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Comics (Warren Ellis Edition)

Injection #12: Injection is, essentially, Planetary, except that everything secret in the word is terrifying and the protagonists screwed up and are responsible for about half of it.

The Wild Storm #3: Mostly the original WildStorm universe, but tightened down into a much more consistent history, and in a relatively more realistic-looking setting.

Bruce Wayne, Ladies and Gentlemen

Bruce: This situation is too dangerous, leave Gotham.

All the Robins[1]: Sure. And by "Sure," we mean "Nope." Dick, literally: "Ignoring Batman's pretty much the definition of being a Robin."[2]

Bruce: *kidnaps the Wayne-ish subset of the Robins, puts them in stasis chambers, and stashes those in the Fortress of Solitude* [3]


[1] Minus Tim and Steph, and, yes, Rebirth can kiss my tushie, Steph was/will be a Robin and Cass was/will be a Batgirl, and the whole Mother thing can kiss my tushie, too.

[2] Batman, somewhere: "... And that's why I have a team of adoption lawyers on retainer." Alfred, somewhere else: "I'm sure sixth time will be a charm, Sir."

[3] Alfred: *files away the idea, as Bruce's developing a tolerance to the sedatives he uses to "convince" him to rest whenever his injuries are particularly grievous*

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Peace is a techne

Where and how did Diana learn how to be a diplomat? Everything we've been shown of Themyscira during her life there shows the island as inhabited by a single polity, and one ruled by an immortal (mostly absolute?) monarch at that. You have the interpersonal issues inherent to, well, people, but none of the kind of conflict between social or political groups deriving from competing ideologies or sets of interests for which workable compromises must be found.

Even worse, it's a warrior culture, so physical conflict, although within heavily regulated boundaries, is absolutely accepted, and perhaps even encouraged.

So why should their Princess — who rather than a misfit was highly respected and extremely well-trained by the standards of her society — be any good as a diplomat? I don't question her desire for peace at both social and personal levels, nor her reluctance to fight given alternatives, but effective diplomacy, even when the goal is peace, isn't just about wanting it, it's a skill. It's a form of politics, and Themyscira looks like an awful place to learn politics; too immortal to have to deal with heir hairiness, too small for fights over centralization and delegation of power. And their economy, to whatever degree we know it, looks like "Ancient Greece with magic replacing slaves" (I think), which doesn't even give you space to the Pandora's Box of an urban commercial class or, later, a proletariat.

Options: (1) Diana spent quite a bit of time in Patriarch's World learning the nuts and bolts of diplomacy (the Trevor timeline forbids it, but Diana could be old enough for her to have shadowed Talleyrand). (2) The Amazons have a secret school of diplomacy they trained her in before she left the island (but this only punts the problem; do they travel to keep in practice, and/or learn new tricks? that goes against the grain of Amazonian isolationism). (3) Diana is bad at it and knows it (but I've never read her say anything along those lines). (4) Diana is bad at it, doesn't know it, and neither Clark nor Bruce have been able or willing to tell her. Clark probably wishes he could approach the issues as she does, but can't due to his own standing in the world (basically, the Pope can host meetings, but he can't draft treaties). And I bet Bruce sees her directness as, most of the time, useful in the kind of negotiations he makes after scaring the crap out of people in their "highly secure" offices. In the sense of "you might possibly outflank Superman given his cultural, psychological, and geopolitical constraints, but then your options are *me* and the relentlessly idealist Superman-level highly-trained warrior with diplomatic immunity."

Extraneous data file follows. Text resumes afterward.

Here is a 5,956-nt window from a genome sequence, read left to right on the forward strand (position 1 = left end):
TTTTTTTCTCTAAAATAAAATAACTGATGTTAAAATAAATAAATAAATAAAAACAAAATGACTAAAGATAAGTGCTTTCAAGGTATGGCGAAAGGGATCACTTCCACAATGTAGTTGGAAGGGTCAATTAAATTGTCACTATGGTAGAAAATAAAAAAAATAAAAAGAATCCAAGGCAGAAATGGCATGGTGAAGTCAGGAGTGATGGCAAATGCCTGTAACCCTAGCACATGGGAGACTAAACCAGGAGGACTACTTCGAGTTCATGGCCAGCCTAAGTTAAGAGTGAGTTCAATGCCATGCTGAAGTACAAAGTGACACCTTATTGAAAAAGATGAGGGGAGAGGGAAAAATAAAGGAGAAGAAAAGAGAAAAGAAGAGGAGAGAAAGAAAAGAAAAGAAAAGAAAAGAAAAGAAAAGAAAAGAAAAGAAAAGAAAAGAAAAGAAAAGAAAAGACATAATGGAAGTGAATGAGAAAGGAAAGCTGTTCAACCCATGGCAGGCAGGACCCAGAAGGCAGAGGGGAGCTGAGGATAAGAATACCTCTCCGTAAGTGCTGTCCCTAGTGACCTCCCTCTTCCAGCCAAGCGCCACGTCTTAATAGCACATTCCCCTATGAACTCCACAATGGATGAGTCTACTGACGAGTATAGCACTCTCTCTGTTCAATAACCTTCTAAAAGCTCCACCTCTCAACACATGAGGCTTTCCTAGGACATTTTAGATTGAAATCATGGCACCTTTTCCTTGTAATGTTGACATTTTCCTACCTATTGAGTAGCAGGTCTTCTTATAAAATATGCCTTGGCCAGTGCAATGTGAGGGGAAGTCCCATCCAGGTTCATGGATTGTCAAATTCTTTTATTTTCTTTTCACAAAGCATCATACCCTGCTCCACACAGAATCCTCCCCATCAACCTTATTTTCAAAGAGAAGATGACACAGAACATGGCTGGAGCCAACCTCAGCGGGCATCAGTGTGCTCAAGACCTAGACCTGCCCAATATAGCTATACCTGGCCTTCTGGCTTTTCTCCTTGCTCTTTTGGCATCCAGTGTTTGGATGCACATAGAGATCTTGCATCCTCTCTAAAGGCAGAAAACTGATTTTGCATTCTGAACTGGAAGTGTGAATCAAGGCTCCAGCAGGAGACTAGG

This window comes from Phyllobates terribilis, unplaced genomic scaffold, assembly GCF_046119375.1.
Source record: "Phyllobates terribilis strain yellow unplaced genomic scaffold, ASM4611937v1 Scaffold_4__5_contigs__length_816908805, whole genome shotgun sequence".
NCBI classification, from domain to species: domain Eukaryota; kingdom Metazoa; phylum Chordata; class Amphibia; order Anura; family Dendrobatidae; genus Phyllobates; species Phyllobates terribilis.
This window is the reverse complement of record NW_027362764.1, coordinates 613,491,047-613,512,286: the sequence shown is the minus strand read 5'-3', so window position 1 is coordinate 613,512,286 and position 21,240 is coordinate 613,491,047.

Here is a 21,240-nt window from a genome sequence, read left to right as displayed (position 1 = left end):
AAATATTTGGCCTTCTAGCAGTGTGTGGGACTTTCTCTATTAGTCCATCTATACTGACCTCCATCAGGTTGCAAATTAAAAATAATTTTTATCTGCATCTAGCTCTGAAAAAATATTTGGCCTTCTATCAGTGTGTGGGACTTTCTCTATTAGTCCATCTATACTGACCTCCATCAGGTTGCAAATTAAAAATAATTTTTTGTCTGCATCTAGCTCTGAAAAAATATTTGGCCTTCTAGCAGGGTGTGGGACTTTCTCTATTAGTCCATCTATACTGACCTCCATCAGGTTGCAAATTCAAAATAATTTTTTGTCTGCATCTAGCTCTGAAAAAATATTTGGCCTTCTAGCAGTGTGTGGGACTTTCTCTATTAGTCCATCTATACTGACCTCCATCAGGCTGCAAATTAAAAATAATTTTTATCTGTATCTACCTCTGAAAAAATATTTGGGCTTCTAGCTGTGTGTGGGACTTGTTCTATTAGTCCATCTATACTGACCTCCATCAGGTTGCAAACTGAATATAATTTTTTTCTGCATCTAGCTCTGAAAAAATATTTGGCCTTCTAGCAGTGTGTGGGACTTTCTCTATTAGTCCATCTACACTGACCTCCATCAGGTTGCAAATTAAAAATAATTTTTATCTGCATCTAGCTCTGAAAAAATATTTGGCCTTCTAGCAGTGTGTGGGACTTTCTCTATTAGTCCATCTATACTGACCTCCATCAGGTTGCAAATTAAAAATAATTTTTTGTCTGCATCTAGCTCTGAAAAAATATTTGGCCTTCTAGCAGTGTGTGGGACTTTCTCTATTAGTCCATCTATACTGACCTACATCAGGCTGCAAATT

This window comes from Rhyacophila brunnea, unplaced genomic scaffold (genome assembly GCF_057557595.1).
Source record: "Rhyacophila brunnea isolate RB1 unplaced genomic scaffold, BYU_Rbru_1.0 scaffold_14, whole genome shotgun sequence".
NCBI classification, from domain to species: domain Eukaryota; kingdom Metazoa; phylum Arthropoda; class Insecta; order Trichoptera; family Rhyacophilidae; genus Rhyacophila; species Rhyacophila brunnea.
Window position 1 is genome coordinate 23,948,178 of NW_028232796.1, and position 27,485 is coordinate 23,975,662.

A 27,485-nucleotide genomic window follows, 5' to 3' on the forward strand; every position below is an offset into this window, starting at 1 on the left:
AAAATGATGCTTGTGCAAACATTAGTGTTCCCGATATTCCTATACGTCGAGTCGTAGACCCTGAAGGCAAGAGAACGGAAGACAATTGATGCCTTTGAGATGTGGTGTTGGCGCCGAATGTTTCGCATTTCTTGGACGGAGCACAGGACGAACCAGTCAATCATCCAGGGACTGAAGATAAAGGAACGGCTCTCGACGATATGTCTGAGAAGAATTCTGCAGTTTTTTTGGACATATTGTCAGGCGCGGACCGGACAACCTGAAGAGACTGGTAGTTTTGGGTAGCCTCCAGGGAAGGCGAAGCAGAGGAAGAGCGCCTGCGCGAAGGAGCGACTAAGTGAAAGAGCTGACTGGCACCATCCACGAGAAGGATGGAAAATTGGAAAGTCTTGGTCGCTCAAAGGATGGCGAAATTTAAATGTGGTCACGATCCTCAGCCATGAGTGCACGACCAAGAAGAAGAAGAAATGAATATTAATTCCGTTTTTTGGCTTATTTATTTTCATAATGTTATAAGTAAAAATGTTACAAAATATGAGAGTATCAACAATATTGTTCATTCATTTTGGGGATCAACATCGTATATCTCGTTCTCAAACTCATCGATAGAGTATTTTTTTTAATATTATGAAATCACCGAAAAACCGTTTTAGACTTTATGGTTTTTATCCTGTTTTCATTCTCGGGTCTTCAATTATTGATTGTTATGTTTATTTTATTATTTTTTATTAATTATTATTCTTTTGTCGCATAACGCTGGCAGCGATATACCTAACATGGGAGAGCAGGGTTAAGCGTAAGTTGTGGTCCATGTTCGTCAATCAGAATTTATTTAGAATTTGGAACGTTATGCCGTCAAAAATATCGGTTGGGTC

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RL sucks

My not-really-fast internet is borked, and my ISP won't send a technician until Friday to "solve" the same issue I've had every other month for the last, dunno, year.

Meanwhile, Warren Ellis is publishing a comic about multiple deep black groups with ultrahigh tech fighting a secret war to control the world, and the lone genius who came up with yet more ultrahigh tech and it's going to throw everything out of balance (The Wild Storm #1, recommended if you're into Ellis and/or Hickman).

First-worldish problems, I know. And in a news channel I keep as background a D.A. is talking about an horrifying thing I'd rather not spoil your day by telling you about, so I'll try and keep perspective.

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Being reasonable sucks

Just went through fourteen out of seventy-four old issues of Gotham Knights, and in a Bruce-like display of nearly superhuman strength of will, I'm going to pace myself and read the rest during the week instead of staying awake and reading all of them. Which I could totally do, except that it'd throw off my schedule.

I have to keep reminding myself of that, because, if you never read them, Gotham Knights is gold. There's a lot batfam character and relationships studies — an understatement — but if I have to be honest with you, the main draw is often the Dick-and-Tim sideshow of absolutely ridiculous, sometimes wordless banter.

...

I was going to say that although Tim during the whole "Bruce's not dead" Red Robin era (not the more recent insanity) is perhaps the archetypal expression of what I think he can be, I keep this Tim in my heart, because he's an earnest dork with a goofy sense of humor and I miss that.

But. While writing a bit more about Tim's search for Bruce (spoiler alert: Bruce wasn't dead), I suddenly realized something. Remember that awesome/awful birthday gift from Bruce in the form of a fake message from the future that made Tim question the sanity and morals of everybody he loved as a first step in the next stage of his training in detection? Tim's Bruce's not dead realization was very much close to that: a fragment of information out of time (in this case, paintings from the past) that he observed and deduced from in a way very few other people would've, regardless of their smarts, partly because Tim's a natural at this, and partly because Bruce helped him train in that way.